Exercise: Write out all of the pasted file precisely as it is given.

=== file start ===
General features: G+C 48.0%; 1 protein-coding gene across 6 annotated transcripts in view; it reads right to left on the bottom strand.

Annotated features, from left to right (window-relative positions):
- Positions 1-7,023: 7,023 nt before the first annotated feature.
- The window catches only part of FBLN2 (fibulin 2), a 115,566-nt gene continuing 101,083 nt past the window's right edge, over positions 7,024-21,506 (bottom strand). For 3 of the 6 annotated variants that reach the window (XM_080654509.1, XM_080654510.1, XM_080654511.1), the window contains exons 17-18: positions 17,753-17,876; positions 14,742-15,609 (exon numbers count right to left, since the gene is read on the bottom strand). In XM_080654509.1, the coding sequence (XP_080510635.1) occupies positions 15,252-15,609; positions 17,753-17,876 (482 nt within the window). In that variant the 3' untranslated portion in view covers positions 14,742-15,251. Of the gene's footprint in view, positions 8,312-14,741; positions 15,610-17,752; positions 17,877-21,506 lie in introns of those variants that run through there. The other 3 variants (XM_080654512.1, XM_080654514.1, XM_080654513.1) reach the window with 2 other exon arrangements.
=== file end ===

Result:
General features: G+C 48.0%; 1 protein-coding gene across 6 annotated transcripts in view; it reads right to left on the bottom strand.

Annotated features, from left to right (window-relative positions):
- Positions 1-7,023: 7,023 nt before the first annotated feature.
- The window catches only part of FBLN2 (fibulin 2), a 115,566-nt gene continuing 101,083 nt past the window's right edge, over positions 7,024-21,506 (bottom strand). For 3 of the 6 annotated variants that reach the window (XM_080654509.1, XM_080654510.1, XM_080654511.1), the window contains exons 17-18: positions 17,753-17,876; positions 14,742-15,609 (exon numbers count right to left, since the gene is read on the bottom strand). In XM_080654509.1, the coding sequence (XP_080510635.1) occupies positions 15,252-15,609; positions 17,753-17,876 (482 nt within the window). In that variant the 3' untranslated portion in view covers positions 14,742-15,251. Of the gene's footprint in view, positions 8,312-14,741; positions 15,610-17,752; positions 17,877-21,506 lie in introns of those variants that run through there. The other 3 variants (XM_080654512.1, XM_080654514.1, XM_080654513.1) reach the window with 2 other exon arrangements.